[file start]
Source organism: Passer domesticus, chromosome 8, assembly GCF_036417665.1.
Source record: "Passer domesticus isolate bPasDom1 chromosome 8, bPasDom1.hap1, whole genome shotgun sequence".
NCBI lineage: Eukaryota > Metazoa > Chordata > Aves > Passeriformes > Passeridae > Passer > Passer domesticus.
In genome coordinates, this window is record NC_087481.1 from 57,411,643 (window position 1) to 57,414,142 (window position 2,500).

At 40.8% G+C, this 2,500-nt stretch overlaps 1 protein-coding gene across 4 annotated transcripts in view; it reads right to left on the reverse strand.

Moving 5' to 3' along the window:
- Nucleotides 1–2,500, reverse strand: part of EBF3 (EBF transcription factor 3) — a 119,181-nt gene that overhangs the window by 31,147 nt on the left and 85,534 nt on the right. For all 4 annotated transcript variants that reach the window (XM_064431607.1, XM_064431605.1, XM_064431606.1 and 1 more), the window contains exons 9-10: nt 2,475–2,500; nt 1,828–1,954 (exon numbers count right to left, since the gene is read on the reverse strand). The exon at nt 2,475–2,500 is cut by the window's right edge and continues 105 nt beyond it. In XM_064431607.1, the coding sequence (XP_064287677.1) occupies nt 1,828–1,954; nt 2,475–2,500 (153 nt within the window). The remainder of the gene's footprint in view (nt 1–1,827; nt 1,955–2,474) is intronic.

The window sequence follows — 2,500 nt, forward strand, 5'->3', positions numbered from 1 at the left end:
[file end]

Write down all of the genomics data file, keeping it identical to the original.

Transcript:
Source organism: Passer domesticus, chromosome 8, assembly GCF_036417665.1.
Source record: "Passer domesticus isolate bPasDom1 chromosome 8, bPasDom1.hap1, whole genome shotgun sequence".
NCBI lineage: Eukaryota > Metazoa > Chordata > Aves > Passeriformes > Passeridae > Passer > Passer domesticus.
In genome coordinates, this window is record NC_087481.1 from 57,411,643 (window position 1) to 57,414,142 (window position 2,500).

At 40.8% G+C, this 2,500-nt stretch overlaps 1 protein-coding gene across 4 annotated transcripts in view; it reads right to left on the reverse strand.

Moving 5' to 3' along the window:
- Nucleotides 1–2,500, reverse strand: part of EBF3 (EBF transcription factor 3) — a 119,181-nt gene that overhangs the window by 31,147 nt on the left and 85,534 nt on the right. For all 4 annotated transcript variants that reach the window (XM_064431607.1, XM_064431605.1, XM_064431606.1 and 1 more), the window contains exons 9-10: nt 2,475–2,500; nt 1,828–1,954 (exon numbers count right to left, since the gene is read on the reverse strand). The exon at nt 2,475–2,500 is cut by the window's right edge and continues 105 nt beyond it. In XM_064431607.1, the coding sequence (XP_064287677.1) occupies nt 1,828–1,954; nt 2,475–2,500 (153 nt within the window). The remainder of the gene's footprint in view (nt 1–1,827; nt 1,955–2,474) is intronic.

The window sequence follows — 2,500 nt, forward strand, 5'->3', positions numbered from 1 at the left end: